Having eaten the components of my Variety Meal in time-honoured order – Drumstick, hot wing, crispy strip, hot wing, thigh, interspersed with fries dipped in barbecue sauce, I teased the dregs from my Tropicana bottle and cleared the unsightly carcass away, before lethargically rising to deposit the whole sorry mess in a handy trash bin.
The rain was still furiously pounding on the roof above, so I was in no rush to get back on the road. Fortunately, Fleet Services is amply stocked with methods of procrastination, so put the restroom facilities through their paces before repairing to WH Smith, that famed newsagent and purveyor of snacks at several times their supermarket price. My browsing ran in order of interest – having noted that none of the car titles offered anything new, I started with the Commercial vehicle press, then moved onto the aviation, marine and rail magazines, and was about to pick up a periodical that dealt with caravans when I suddenly realised I was wasting time. Enough was enough. I revisited the restroom for a secondary piss, and prepared to endure the weather once more.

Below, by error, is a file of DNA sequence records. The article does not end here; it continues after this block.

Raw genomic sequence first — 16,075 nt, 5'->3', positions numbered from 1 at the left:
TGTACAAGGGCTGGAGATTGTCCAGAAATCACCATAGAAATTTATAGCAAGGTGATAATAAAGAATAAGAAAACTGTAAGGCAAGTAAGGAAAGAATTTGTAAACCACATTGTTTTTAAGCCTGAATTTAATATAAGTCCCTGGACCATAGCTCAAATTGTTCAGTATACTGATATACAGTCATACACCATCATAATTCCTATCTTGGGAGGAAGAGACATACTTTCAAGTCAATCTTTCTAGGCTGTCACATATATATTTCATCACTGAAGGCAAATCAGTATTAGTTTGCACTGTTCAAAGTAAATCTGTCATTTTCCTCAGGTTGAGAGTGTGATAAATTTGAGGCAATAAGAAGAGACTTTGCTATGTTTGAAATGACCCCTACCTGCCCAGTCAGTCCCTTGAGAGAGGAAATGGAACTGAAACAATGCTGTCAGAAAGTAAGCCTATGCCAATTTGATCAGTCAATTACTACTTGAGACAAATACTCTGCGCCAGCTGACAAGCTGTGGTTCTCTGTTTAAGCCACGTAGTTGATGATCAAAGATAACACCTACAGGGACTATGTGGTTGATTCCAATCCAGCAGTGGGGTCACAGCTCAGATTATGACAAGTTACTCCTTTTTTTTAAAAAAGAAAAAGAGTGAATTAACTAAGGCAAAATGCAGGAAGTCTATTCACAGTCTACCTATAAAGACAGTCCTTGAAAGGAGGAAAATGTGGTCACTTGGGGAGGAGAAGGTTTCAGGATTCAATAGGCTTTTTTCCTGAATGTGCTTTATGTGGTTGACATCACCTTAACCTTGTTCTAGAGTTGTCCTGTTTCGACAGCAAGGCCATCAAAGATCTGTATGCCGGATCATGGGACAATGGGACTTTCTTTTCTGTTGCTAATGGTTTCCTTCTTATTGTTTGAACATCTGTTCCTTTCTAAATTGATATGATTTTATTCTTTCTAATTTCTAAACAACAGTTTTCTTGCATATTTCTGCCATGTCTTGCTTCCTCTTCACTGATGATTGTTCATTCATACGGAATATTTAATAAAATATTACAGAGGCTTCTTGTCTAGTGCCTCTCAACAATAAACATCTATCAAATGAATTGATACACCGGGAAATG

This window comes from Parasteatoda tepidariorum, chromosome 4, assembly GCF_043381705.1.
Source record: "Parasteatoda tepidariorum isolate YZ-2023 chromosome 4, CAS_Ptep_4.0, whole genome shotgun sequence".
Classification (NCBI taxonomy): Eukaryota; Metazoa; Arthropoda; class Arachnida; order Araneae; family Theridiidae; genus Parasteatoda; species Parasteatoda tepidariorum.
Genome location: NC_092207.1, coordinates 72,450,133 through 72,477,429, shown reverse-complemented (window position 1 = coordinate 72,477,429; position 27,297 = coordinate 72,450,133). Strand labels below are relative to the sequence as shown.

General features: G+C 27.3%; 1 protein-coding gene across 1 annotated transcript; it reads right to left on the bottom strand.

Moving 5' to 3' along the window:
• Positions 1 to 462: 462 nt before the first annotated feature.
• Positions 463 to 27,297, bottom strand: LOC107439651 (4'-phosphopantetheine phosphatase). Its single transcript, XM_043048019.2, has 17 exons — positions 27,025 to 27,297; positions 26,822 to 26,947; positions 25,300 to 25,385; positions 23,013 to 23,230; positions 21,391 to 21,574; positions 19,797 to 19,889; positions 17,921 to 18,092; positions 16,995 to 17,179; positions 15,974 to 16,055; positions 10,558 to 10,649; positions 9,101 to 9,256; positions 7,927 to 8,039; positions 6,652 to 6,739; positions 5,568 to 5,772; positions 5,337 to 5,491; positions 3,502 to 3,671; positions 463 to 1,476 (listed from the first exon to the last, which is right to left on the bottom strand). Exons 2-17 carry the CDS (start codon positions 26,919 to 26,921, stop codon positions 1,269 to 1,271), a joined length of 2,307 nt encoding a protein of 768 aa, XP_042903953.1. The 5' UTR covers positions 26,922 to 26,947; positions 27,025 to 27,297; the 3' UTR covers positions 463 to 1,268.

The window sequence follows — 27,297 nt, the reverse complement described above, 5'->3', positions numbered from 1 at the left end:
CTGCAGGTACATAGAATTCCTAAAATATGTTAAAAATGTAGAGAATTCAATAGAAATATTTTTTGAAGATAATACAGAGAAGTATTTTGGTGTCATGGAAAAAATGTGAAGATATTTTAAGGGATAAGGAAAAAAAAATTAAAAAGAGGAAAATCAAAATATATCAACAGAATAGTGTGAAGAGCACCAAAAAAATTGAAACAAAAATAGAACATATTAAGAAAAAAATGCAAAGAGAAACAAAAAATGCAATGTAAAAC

King of the road
The huge metal shed in which I had eaten was far more of an acoustic sounding box than my car: my wipers struggled to keep up with the rainfall, yet the sound was muted as it lashed the bodywork. A little more warmth was called for, so I dialled the heater up a notch, and the hopeless daylight had now given up to the advance of night, so I switched the headlights on. With too much standing water for the road markings to remain visible, I navigated a path that merely avoided with those things I could see. At length, I made it past the near-deserted gas station and and onto the slip where I’d have typically engaged warp factor 9 to rejoin the motorway – but tonight it wasn’t to be.